A month ago the New Jersey State Legislature unanimously passed a bill that would offer 700 students with disabilities an additional year of high school to complete their “transitions” program that helps them establish plans for what to do after high school graduation. Advocates say this bill is “essential” to compensate for a year of lost learning, which hit special education students particularly hard.
When students with moderate to severe disabilities graduate from high school, parents often feel they are “falling off a cliff.” That’s because public schools must provide necessary therapies and individualized programs under the federal Individuals with Disabilities Education Act but all that mandated support falls away once students graduate. The additional year (which would cost $11.1 million, barely a rounding error in NJ’s school aid calculations) would let families find their next steps before they enter the bleak undertow of the NJ Division of Developmental Disabilities (DDD).
Yet Senate Bill 2434, sits on Gov. Phil Murphy’s desk as the students with disabilities who are aging out (age 21 in NJ) finish this pandemic year without any idea if they will have that additional year to prepare. The Governor’s Office and the NJ Department of Education say they have “no comment.” According to the Asbury Park Press, the state Department of Education “had other plans for the money and some policy advisors within the governor’s office are urging that the bill not be signed.”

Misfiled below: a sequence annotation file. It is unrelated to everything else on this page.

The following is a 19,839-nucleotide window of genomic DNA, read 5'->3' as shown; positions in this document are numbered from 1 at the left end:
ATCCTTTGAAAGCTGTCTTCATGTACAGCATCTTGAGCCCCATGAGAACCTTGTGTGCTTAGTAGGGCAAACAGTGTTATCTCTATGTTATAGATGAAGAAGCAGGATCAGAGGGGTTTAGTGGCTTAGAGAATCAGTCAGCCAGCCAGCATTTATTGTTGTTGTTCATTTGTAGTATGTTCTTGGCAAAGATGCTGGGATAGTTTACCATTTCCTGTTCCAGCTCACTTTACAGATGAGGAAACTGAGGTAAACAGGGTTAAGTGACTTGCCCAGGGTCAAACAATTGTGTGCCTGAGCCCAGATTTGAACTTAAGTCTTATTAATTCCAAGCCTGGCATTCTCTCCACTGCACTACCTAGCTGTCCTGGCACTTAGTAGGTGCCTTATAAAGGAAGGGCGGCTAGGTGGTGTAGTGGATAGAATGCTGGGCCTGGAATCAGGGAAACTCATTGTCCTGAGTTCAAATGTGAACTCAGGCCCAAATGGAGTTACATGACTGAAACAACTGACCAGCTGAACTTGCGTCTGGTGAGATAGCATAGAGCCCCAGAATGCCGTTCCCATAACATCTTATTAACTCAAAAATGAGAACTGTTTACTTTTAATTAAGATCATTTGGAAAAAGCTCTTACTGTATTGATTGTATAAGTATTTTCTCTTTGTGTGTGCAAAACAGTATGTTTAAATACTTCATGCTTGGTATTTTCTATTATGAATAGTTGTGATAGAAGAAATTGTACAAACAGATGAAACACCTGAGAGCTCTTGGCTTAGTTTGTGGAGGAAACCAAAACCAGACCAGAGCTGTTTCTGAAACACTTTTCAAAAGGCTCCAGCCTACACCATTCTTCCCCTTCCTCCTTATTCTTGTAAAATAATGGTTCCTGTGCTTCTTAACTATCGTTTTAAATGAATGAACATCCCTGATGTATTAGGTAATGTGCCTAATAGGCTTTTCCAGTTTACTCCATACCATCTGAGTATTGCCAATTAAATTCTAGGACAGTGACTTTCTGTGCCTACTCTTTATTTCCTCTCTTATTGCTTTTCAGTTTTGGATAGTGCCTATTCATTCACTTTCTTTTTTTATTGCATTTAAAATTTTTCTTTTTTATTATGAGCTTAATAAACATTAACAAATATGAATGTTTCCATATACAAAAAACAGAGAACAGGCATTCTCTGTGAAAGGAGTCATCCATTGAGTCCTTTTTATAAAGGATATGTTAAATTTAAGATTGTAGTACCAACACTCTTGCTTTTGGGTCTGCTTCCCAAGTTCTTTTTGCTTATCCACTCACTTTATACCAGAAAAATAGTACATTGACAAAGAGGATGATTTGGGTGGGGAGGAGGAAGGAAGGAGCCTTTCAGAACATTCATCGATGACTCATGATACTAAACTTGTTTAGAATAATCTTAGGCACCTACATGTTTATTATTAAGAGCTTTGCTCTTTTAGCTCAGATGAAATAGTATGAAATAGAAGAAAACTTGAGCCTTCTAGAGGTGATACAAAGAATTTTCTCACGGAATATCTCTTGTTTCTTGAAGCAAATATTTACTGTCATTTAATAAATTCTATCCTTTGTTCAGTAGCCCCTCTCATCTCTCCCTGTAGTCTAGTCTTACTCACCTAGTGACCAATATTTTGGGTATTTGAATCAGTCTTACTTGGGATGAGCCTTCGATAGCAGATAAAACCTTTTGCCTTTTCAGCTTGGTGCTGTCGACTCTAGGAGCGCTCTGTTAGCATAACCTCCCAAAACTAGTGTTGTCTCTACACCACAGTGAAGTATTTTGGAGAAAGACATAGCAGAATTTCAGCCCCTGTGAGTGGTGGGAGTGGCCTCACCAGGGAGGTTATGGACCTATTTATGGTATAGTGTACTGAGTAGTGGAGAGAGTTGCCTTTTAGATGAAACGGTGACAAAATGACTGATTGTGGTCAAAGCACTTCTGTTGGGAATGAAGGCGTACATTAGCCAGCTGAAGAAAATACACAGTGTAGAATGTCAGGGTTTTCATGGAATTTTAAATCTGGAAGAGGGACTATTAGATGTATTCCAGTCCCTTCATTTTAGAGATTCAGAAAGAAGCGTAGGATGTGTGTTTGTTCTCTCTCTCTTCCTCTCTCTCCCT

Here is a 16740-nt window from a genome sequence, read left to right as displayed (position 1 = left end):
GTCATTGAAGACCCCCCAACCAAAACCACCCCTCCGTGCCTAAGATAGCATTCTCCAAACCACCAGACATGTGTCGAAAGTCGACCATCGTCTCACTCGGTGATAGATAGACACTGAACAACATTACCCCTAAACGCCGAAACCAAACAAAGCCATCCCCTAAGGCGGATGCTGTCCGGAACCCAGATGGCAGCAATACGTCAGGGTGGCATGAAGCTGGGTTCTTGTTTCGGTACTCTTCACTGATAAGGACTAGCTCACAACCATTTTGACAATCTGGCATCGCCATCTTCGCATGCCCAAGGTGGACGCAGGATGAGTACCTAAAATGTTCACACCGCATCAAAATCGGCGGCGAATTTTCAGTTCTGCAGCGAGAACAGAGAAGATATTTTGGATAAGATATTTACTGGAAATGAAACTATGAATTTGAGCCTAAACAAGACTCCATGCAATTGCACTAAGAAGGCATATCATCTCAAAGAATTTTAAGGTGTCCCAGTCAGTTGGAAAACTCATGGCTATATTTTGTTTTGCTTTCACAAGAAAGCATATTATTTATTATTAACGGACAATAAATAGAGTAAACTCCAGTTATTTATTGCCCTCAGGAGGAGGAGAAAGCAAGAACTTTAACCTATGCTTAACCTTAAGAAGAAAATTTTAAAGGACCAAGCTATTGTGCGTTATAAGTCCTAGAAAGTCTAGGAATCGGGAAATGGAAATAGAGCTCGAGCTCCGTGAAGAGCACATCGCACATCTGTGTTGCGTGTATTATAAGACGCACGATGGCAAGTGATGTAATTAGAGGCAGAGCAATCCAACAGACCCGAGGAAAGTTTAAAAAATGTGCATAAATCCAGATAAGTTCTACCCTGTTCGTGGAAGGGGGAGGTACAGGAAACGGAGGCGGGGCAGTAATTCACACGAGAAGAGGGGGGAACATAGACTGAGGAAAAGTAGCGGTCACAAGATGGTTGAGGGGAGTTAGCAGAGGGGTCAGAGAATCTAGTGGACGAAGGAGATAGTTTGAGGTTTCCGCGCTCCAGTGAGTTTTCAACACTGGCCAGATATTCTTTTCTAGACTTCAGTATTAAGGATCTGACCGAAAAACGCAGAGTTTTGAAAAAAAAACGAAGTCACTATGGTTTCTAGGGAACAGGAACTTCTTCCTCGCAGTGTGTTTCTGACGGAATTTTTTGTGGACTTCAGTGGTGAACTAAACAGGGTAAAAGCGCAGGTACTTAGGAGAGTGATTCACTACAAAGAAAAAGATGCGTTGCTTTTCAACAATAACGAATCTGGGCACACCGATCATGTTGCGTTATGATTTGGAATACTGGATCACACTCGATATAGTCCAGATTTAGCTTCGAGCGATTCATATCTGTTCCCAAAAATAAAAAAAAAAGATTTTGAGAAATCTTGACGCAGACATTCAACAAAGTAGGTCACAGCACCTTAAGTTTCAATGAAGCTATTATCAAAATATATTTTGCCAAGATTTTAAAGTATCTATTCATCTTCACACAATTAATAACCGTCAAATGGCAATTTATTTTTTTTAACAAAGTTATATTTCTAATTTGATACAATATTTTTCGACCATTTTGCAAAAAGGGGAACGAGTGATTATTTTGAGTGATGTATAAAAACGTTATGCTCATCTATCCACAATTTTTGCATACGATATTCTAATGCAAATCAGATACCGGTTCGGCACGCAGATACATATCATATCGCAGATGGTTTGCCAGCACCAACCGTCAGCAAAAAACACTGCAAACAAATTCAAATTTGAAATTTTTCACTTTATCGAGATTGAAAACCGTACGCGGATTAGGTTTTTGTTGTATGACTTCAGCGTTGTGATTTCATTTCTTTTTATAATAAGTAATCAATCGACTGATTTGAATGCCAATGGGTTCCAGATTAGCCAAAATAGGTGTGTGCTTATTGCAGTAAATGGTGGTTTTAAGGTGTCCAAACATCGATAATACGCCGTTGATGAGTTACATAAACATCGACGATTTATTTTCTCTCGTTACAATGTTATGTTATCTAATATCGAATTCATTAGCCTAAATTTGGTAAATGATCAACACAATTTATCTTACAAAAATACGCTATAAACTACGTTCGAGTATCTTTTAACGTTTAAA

“I have been hearing from people whose children have graduated or are graduating this week and the panic is mounting,” said Mercedes Witowsky, executive director of the New Jersey Council on Developmental Disabilities.
The Council’s Brenda Considine added,
The main voicemail box for families to call and leave a comment is full and we don’t know what to do. We are hearing there’s a lot of controversy at the governor’s office on whether or not to sign this. Kids are graduating as soon as next week and we need this thing signed fast.
One of the sponsors of the bill, Sen. Dawn Addiego, said, “It is crucial that the governor signs this legislation sooner, rather than later. These are our most vulnerable students who will have the most difficulty recuperating the knowledge and skills lost due to remote instruction. Those on the brink of aging out need to know before the end of the school year if they will be transitioning to adult programs or if they can return for full time instruction.”
The bill is supported by the NJ School Boards Association, NJEA, Education Law Center, SPAN Parent Advocacy Network, and the New Jersey Council on Developmental Disabilities.
What awaits parents and students if forced to graduate without adequate preparation?
A huge mess. For months now the Facebook group Advocacy for Adults with Disabilities has been begging the Murphy Administration to treat their children equitably. (You can sign the petition here.) Currently day programs for adults with disabilities are forced to operate under much stricter COVID guidelines than, well, anywhere, so many are still closed or at partial capacity.
Meanwhile, families are hoping that the Legislature’s bill becomes a “priority” not only for their children but also for the Governor’s Office and the NJ Department of Education.